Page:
Rejection. There is no other way to say it. It stinks. Reality though, is that rejection happens.
It happens more frequently than we all like to admit. When you are interviewing and looking for a job, you need to put on your big boy & big girl pants and be prepared to be beaten up a little. Well, maybe you will be beaten up a lot.
I’ve read hundreds self- help books and blogs, and they are exhausting. As a job seeker, after a while you get tired of people feeling sorry for you. You absolutely hate talking about your job search and feel like there is a great big elephant in the room when you talk to friends. “Have you found a job yet?” sounds like fingers on a chalkboard. Yes, at some point you begin to question if you are really good enough for a job, or if you are even employable.
Frustration. Depression. Anxiety. All of this happens when you are looking for a job. Friends tell you to “just put yourself out there more.” Everyone around you becomes an expert and they all have some new job hunt tricks that no one has ever heard of anymore.
So, here are the cold hard facts about recruiting and getting hired from a real recruiter.
Sometimes it is you and something you did in the interview process that led you to NOT getting the job.
Sometimes it is NOT you. Sometimes the reason you didn’t get the job is because of something completely unrelated to your interviewing skills.
When It Isn’t Something You Did
How many times have you looked for a job on the Internet and said “That is ME”! We all have right? We find jobs that seem to be tailor fit to our skills. So, here is the thing about job descriptions. They stink. As a recruiter, I can’t tell you how many times I see poor job descriptions. The job descriptions you see are often inaccurate and don’t reflect the job you would be doing on a daily basis. I hear excuses of why they are inaccurate, but the most frequent answer I get when I ask a hiring manager about the opening is that “they didn’t have time to update the job description”.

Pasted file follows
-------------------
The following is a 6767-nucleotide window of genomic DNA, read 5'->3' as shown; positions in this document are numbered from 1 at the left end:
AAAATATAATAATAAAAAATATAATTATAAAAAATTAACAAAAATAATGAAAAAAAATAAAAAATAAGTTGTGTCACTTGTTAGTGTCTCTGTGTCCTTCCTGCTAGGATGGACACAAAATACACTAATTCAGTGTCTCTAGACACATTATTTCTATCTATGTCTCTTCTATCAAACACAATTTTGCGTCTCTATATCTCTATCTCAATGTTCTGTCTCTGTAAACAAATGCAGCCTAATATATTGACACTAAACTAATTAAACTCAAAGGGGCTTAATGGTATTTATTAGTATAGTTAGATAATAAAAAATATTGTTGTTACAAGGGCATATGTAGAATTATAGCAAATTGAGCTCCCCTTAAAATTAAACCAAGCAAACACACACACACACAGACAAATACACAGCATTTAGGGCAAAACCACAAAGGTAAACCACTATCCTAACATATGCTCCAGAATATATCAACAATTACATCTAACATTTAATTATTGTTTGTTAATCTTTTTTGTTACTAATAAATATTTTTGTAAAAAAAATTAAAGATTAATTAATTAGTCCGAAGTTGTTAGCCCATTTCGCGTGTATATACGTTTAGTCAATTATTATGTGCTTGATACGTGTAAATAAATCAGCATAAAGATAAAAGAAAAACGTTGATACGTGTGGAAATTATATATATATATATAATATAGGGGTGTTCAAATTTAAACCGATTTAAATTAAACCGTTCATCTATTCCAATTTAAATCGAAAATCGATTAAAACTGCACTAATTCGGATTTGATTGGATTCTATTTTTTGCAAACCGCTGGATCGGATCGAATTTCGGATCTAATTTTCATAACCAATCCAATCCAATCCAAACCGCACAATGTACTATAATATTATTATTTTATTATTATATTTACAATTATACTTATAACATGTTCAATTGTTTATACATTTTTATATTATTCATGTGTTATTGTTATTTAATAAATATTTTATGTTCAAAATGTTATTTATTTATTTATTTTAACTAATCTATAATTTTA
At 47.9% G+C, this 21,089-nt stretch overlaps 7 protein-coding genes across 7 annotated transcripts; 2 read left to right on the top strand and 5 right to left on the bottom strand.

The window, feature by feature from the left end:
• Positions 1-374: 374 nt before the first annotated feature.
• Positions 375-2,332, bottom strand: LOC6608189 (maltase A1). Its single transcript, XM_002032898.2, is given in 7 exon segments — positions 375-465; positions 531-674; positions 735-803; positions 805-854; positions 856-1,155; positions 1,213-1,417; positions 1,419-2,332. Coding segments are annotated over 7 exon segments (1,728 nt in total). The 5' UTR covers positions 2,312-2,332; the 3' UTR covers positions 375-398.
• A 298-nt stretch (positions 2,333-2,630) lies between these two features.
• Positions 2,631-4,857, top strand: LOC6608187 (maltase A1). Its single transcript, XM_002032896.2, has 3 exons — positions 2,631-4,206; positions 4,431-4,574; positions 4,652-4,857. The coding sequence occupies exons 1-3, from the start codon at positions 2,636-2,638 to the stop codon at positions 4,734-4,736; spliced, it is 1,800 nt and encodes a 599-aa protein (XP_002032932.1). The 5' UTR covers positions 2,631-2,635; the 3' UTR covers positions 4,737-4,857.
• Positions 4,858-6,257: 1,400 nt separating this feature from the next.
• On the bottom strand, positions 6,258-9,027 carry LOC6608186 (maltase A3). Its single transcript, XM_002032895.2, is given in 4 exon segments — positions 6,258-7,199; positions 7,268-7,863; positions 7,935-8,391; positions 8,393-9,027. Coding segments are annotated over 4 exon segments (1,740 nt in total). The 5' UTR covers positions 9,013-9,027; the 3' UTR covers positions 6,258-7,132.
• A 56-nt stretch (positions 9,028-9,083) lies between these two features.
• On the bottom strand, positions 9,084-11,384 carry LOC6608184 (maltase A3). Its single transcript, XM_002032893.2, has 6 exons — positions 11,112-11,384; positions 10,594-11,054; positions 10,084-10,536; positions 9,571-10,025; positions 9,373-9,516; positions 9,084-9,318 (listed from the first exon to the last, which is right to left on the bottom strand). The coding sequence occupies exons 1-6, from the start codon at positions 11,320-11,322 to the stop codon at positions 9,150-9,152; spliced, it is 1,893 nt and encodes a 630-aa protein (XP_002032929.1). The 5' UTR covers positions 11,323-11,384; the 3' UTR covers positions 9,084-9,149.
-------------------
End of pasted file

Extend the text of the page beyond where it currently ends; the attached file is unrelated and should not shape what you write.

Managers and companies often have candidates in mind before they even post the job. Sometimes the candidate they have in mind do not have half the skills on the job description, but they feel like they are “culturally” the right fit. Sometimes managers want and NEED to promote from within to keep morale high within the organization.
This stuff just happens.
When Someone Actually is a Better Fit for the Job
Something else that frequently happens is that there really are better candidates out there. It is a candidate’s market. Candidates that haven’t looked for jobs for years are now exploring new opportunities. I have seen more qualified candidates interested in new opportunities than I have seen in a decade. So, saying this, even if you are great, there may be an even better candidate out there. If there is only one opening, then it may be very difficult to get that role.
So, does this just frustrate you more? Well, it shouldn’t. It should tell you that finding a job is a “numbers game”. I am a salesperson and know all about the “numbers game”. The more you apply, the better chance you have in getting a new job. The more you network and spread the word to peers that you are looking for a job, the better chance you have of finding a new job. The more interviews you go on, the better chance you have of getting hired. The more interviews you go on, the better your interviewing skills will get.
Regardless, What Should You Do When Rejected?
The hardest part about getting rejected is that you are always second guessing what you could have done differently. If you have been out of work for an extended period of time, you begin beating yourself up. If you would have only answered the question THIS way rather than the way you answered it. Sound familiar?
Try not to dwell. Dust yourself off. Get away from the computer. Take a mental break. Go for a run. Enjoy time with your family.
Something I tell candidates when they don’t get offered the job is to ASK the employer why they weren’t selected. Sometimes you will get an automated rejection letter, but more times than not, you will get a phone call or personalized e-mail. Don’t ignore the call or e-mail. Respond and ASK QUESTIONS!
You will learn a lot from talking to the manager or recruiter. Sometimes you will hear something you don’t like hearing, but it WILL make you stronger and prepare you better for your next interview.
Also read: How to Recover From a Bad Interview
There is another job out there that is the “perfect” job for you. If you didn’t get THIS job, then it wasn’t meant to be. Work on your skills, don’t dwell on the past, and keep moving forward.
Sometimes it is something you did in the interview and sometimes there just is a better candidate. Sometimes you will never know.
Good luck and keep positive!